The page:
So, that’s what I’m doing today: timing myself putting on clothes to see if it’s normal or weird. It’s nice to have hobbies!
Yesterday, Team Bloomberg took to Twitter to decry some vandalism some of their offices around the country had suffered, which is a strange way of saying "we're winning," but what do I know? I'm just a person who collected $45 from my front lawn. One such instance happened in Flint, Michigan where a presumably anti-Bloomberg Flint resident spray-painted "Eat the Rich" on a poster board and taped it to the front of the campaign office. While this isn't necessarily polite, I'm not sure that this qualifies as vandalism. At best, it's a misbegotten new direction in the Chick-Fil-A "cows who can write" ad campaign. At worst it's a negative Yelp review.
In my notes about this week's episode of Project Runway, I wrote the sentence "Elaine Welteroth wearing a mirrorball phoenix gown looking through opera glasses on the Vessel at dawn" like I was just free-associating the most extra things I could think of. I really want to be on Eccentric Family Feud where that's one of the category answers. (Eccentric Family Feud is like regular Family Feud except the contestants are the Wingfields from The Glass Menagerie and the dinosaurs from Dinosaurs. It's hosted by George and Martha's son from Who's Afraid of Virginia Woolf? And all of the answers are about Elaine Welteroth in eveningwear at dawn staring through some damn opera glasses and simultaneously slaying me and bringing me to life.)
If Da’Vine Joy Randolph hasn’t captured your heart and imagination yet, you better get ready—this is her moment. Now she’s taking on the small screen as Cherise, an outspoken, wildly funny music aficionado and aspiring artist, in Hulu’s High Fidelity. Based on the Nick Hornby novel and John Cusack movie of the same name, the series follows the romantic misadventures of record store owner and list-making obsessive Rob, played by Zoe Kravitz. Randolph takes on a version of the role played in the original movie by Jack Black, once again showcasing her versatility and an innate ability to make you fall in love with her characters. You will be hard-pressed to find anyone as appealing as Cherise anywhere else on television. But it seems we should expect nothing less from Randolph, who spoke with ELLE.com about creating the part, connecting with her audiences through music, and her sense of responsibility to her characters.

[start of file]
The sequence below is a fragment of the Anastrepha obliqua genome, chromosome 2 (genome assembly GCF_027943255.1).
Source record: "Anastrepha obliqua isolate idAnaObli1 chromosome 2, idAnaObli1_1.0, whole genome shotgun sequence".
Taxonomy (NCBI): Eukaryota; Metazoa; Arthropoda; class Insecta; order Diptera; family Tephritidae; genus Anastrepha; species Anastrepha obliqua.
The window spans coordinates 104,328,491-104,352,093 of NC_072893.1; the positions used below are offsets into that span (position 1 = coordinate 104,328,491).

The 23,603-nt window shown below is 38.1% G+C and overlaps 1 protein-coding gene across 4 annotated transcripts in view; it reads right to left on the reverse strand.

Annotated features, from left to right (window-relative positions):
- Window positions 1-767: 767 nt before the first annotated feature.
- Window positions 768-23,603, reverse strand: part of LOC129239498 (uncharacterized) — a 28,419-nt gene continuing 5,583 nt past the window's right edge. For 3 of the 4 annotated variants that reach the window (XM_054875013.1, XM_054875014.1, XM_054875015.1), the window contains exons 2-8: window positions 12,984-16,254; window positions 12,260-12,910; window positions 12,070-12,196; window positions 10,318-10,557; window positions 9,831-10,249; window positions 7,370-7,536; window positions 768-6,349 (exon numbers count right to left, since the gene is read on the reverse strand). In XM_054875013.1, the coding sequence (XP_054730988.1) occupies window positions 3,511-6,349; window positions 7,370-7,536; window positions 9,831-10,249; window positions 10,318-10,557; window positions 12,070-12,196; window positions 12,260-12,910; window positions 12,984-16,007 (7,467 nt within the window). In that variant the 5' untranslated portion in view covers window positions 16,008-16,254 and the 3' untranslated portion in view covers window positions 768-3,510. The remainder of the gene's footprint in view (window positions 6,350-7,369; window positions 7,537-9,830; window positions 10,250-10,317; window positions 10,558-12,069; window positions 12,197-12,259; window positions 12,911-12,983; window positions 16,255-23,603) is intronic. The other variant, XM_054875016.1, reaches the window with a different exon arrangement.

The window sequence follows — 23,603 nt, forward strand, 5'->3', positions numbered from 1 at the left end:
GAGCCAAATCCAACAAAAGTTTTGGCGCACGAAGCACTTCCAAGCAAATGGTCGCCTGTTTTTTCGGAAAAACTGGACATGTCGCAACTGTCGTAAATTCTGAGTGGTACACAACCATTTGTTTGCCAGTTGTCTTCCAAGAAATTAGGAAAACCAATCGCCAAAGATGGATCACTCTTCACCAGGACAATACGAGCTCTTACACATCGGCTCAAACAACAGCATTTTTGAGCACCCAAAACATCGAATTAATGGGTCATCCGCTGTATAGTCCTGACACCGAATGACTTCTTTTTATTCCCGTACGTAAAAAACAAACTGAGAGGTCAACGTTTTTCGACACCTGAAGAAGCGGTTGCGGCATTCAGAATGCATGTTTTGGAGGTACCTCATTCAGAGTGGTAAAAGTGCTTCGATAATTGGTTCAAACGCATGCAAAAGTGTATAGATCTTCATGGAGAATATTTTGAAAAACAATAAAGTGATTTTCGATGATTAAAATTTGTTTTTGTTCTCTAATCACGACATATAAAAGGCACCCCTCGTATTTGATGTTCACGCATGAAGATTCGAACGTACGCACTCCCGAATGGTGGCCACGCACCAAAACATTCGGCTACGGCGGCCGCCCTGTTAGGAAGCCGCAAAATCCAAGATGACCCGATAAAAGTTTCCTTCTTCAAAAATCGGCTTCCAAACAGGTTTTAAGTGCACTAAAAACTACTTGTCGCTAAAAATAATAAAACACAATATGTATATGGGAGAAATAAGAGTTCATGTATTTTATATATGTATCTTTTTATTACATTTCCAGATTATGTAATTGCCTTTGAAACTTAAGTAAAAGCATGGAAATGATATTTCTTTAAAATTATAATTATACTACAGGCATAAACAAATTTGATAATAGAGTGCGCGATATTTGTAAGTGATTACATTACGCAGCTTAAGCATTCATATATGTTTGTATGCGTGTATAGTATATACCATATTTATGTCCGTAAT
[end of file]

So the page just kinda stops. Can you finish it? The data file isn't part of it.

Tomorrow I get to present three awards at the Audies, the awards show for the audiobook industry! As you know, I love award shows and I think they’re even more fun when I don’t have to stress about whether I’m going to win. I’m not nominated, obviously, because my audiobook didn’t come out last year, so I’m thrilled to be able to fawn over these incredible voice actors, hang out with my fellow guest judges Adam Silvera and Emma Straub and host Mo Rocca! I’ll post pictures on my Instagram!
What’s that? You’re wondering about my audiobook? Oh, well, since you brought it up, Audiofile Magazine did recently rave “R. Eric Thomas narrates his collection of funny and heartfelt essays with irresistible warmth. His scattered ‘honeys,’ outbreaks of laughter, and occasional frustrated sighs make his narration seem more like a conversation than a recording” You can nab the audio version on Audible, Libro.fm, Kobo, and Google Play. Links for all of them can be found here.
Let’s Hang Out!
Tuesday, 3/3 - Reading and book signing at Catonsville Public Library, Baltimore County, MD 7pm
Thursday, 3/5 - Hosting The Moth StorySlam at Miracle Theater, DC, 7:30pm
Wednesday, 3/11 - Speaking on queer joy at Loyola University, Maryland, 6:15pm
Random Thing on the Internet
John Mulaney is one of the funniest people alive and this Broadway-themed skit about LaGuardia from last night’s SNL, which I believe he wrote or co-wrote, is an instant classic.
I’m doing a bit! Sorry!